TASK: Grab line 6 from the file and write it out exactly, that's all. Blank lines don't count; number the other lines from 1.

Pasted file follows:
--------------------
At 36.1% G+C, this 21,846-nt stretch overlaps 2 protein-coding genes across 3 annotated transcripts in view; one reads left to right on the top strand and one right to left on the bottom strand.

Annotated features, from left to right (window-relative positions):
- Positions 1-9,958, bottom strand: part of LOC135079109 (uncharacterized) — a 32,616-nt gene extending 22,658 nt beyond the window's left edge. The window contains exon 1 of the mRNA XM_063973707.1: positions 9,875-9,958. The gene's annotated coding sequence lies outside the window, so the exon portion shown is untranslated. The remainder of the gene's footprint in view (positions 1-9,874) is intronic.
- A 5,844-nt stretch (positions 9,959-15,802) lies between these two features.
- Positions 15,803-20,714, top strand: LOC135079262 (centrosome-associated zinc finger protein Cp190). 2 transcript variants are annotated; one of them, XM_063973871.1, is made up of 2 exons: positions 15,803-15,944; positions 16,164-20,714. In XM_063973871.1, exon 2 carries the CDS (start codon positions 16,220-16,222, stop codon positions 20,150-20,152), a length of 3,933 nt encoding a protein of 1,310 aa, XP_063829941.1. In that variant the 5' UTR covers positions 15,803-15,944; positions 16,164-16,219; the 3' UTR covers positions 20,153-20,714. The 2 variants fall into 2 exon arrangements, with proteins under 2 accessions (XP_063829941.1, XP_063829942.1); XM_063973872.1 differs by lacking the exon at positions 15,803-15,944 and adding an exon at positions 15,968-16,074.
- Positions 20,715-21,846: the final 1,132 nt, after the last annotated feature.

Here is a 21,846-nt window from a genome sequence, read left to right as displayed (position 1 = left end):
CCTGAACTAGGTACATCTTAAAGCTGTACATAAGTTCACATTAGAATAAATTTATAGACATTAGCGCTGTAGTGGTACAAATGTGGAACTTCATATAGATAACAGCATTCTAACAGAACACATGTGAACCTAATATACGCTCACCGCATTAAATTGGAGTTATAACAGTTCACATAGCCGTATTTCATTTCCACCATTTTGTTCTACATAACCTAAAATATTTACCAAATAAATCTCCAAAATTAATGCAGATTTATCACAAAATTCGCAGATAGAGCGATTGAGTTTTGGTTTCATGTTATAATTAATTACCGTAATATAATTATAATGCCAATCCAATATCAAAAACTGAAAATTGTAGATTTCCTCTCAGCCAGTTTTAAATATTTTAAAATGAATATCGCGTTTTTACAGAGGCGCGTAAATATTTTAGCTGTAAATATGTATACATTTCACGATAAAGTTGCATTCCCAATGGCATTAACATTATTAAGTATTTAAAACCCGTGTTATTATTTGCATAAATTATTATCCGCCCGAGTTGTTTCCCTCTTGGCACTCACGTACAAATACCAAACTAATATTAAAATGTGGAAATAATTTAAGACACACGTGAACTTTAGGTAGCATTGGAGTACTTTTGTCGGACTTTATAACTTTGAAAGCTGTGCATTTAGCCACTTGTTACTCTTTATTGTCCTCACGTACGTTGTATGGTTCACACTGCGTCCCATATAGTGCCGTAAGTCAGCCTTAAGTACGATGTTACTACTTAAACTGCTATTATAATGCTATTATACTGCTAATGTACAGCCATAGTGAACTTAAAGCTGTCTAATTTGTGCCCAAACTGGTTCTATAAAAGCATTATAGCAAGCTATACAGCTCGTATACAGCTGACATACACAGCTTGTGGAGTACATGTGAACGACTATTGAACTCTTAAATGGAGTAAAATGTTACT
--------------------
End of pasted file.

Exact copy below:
- Positions 20,715-21,846: the final 1,132 nt, after the last annotated feature.